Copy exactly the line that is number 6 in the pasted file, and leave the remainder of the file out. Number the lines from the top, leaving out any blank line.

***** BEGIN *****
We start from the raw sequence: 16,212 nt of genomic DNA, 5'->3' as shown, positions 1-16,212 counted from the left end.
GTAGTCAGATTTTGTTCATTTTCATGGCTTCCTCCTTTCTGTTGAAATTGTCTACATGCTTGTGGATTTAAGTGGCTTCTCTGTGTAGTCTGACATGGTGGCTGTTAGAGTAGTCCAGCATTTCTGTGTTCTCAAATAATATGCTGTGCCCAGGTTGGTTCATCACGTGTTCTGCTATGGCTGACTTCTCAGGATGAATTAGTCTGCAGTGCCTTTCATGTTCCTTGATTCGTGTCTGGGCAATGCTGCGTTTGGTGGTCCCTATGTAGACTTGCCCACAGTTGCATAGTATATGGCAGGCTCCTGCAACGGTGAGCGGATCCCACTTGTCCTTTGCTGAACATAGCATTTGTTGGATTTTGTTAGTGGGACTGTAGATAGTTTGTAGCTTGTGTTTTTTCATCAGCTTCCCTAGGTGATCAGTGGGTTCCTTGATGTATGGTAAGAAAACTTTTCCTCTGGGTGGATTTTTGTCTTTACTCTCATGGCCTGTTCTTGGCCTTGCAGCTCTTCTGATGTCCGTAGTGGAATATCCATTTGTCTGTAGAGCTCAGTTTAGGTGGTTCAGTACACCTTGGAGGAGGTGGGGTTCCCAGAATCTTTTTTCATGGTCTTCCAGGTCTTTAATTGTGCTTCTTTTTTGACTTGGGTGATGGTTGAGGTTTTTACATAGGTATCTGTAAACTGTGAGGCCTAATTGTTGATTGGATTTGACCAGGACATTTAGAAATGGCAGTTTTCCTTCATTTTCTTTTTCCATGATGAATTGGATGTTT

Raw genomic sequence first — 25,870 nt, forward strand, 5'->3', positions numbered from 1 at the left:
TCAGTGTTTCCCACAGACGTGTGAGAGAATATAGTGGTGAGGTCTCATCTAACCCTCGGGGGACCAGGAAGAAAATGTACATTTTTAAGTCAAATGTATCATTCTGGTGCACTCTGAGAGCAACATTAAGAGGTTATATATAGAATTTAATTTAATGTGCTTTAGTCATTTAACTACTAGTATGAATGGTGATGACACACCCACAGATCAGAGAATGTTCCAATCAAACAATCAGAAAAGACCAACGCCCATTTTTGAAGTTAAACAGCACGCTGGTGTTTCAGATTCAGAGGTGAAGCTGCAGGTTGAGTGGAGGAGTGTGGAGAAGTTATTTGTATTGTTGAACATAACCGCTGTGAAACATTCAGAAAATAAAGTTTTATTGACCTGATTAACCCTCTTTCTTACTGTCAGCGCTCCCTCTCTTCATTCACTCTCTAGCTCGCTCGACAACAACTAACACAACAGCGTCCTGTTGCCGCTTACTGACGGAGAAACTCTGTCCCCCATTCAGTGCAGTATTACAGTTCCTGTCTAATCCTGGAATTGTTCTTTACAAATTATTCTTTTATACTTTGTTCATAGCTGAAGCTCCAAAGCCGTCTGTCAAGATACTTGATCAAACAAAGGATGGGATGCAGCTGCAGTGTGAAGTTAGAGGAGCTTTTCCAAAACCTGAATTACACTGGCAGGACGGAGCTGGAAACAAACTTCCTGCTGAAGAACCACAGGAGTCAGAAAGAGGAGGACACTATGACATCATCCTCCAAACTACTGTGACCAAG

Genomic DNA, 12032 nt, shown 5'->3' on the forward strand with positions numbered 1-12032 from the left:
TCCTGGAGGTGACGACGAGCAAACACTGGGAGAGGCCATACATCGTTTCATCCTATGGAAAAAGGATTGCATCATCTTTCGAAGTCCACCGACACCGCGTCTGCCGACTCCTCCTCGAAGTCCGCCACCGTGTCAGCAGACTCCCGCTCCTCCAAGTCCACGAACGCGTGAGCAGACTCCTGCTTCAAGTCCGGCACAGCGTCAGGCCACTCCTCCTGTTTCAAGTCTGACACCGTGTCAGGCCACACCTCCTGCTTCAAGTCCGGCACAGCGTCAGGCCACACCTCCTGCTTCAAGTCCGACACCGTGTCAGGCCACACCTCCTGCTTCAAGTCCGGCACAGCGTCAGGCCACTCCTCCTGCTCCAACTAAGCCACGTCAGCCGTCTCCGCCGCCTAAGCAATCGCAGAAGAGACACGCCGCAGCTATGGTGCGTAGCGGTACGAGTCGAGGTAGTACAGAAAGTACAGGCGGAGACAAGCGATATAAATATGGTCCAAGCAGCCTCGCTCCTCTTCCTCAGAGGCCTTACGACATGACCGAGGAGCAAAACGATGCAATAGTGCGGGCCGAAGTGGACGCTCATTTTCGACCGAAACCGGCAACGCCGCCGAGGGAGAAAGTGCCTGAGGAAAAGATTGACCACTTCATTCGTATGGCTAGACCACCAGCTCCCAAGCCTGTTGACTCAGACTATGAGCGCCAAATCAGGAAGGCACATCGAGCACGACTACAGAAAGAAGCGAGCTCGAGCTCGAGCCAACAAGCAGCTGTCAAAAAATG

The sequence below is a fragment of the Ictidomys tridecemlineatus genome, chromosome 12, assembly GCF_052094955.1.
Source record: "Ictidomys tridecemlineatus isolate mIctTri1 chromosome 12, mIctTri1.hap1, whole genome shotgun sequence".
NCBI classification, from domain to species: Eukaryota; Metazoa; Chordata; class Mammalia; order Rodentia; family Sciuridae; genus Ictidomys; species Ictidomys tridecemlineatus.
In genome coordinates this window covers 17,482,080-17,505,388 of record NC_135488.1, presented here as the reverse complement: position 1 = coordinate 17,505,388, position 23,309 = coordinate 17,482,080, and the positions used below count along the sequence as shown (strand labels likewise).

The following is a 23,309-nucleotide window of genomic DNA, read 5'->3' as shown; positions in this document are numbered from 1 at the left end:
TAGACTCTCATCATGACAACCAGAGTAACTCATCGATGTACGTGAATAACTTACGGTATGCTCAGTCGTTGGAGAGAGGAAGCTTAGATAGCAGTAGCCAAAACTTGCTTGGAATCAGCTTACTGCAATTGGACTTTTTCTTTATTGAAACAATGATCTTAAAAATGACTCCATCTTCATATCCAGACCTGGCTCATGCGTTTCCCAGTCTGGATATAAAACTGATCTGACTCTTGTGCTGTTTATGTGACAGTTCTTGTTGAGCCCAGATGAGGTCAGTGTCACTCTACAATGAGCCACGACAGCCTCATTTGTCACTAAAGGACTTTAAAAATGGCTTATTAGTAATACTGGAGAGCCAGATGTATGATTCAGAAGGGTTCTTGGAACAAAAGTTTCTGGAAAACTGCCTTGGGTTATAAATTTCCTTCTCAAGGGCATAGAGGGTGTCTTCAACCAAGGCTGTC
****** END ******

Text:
TCCTGGAGGTGACGACGAGCAAACACTGGGAGAGGCCATACATCGTTTCATCCTATGGAAAAAGGATTGCATCATCTTTCGAAGTCCACCGACACCGCGTCTGCCGACTCCTCCTCGAAGTCCGCCACCGTGTCAGCAGACTCCCGCTCCTCCAAGTCCACGAACGCGTGAGCAGACTCCTGCTTCAAGTCCGGCACAGCGTCAGGCCACTCCTCCTGTTTCAAGTCTGACACCGTGTCAGGCCACACCTCCTGCTTCAAGTCCGGCACAGCGTCAGGCCACACCTCCTGCTTCAAGTCCGACACCGTGTCAGGCCACACCTCCTGCTTCAAGTCCGGCACAGCGTCAGGCCACTCCTCCTGCTCCAACTAAGCCACGTCAGCCGTCTCCGCCGCCTAAGCAATCGCAGAAGAGACACGCCGCAGCTATGGTGCGTAGCGGTACGAGTCGAGGTAGTACAGAAAGTACAGGCGGAGACAAGCGATATAAATATGGTCCAAGCAGCCTCGCTCCTCTTCCTCAGAGGCCTTACGACATGACCGAGGAGCAAAACGATGCAATAGTGCGGGCCGAAGTGGACGCTCATTTTCGACCGAAACCGGCAACGCCGCCGAGGGAGAAAGTGCCTGAGGAAAAGATTGACCACTTCATTCGTATGGCTAGACCACCAGCTCCCAAGCCTGTTGACTCAGACTATGAGCGCCAAATCAGGAAGGCACATCGAGCACGACTACAGAAAGAAGCGAGCTCGAGCTCGAGCCAACAAGCAGCTGTCAAAAAATG